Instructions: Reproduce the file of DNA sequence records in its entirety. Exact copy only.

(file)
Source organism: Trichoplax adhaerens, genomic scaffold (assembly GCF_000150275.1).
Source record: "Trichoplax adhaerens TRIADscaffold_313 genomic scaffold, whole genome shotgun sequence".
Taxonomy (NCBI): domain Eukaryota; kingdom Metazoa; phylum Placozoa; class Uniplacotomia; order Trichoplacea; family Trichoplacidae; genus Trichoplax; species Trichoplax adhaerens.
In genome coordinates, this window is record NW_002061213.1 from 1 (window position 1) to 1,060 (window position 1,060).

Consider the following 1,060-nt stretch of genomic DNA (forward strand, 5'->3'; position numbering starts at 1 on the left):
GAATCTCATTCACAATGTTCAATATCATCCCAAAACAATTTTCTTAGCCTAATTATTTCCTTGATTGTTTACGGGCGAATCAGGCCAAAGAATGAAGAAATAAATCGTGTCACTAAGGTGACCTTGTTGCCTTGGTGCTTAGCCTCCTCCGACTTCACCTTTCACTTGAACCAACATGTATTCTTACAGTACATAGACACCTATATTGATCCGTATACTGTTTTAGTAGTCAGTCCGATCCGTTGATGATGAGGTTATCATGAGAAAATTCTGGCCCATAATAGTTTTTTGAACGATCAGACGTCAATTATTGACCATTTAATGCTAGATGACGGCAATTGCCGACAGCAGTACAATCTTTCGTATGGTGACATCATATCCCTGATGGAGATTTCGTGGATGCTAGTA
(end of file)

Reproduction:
Source organism: Trichoplax adhaerens, genomic scaffold (assembly GCF_000150275.1).
Source record: "Trichoplax adhaerens TRIADscaffold_313 genomic scaffold, whole genome shotgun sequence".
Taxonomy (NCBI): domain Eukaryota; kingdom Metazoa; phylum Placozoa; class Uniplacotomia; order Trichoplacea; family Trichoplacidae; genus Trichoplax; species Trichoplax adhaerens.
In genome coordinates, this window is record NW_002061213.1 from 1 (window position 1) to 1,060 (window position 1,060).

Consider the following 1,060-nt stretch of genomic DNA (forward strand, 5'->3'; position numbering starts at 1 on the left):
GAATCTCATTCACAATGTTCAATATCATCCCAAAACAATTTTCTTAGCCTAATTATTTCCTTGATTGTTTACGGGCGAATCAGGCCAAAGAATGAAGAAATAAATCGTGTCACTAAGGTGACCTTGTTGCCTTGGTGCTTAGCCTCCTCCGACTTCACCTTTCACTTGAACCAACATGTATTCTTACAGTACATAGACACCTATATTGATCCGTATACTGTTTTAGTAGTCAGTCCGATCCGTTGATGATGAGGTTATCATGAGAAAATTCTGGCCCATAATAGTTTTTTGAACGATCAGACGTCAATTATTGACCATTTAATGCTAGATGACGGCAATTGCCGACAGCAGTACAATCTTTCGTATGGTGACATCATATCCCTGATGGAGATTTCGTGGATGCTAGTA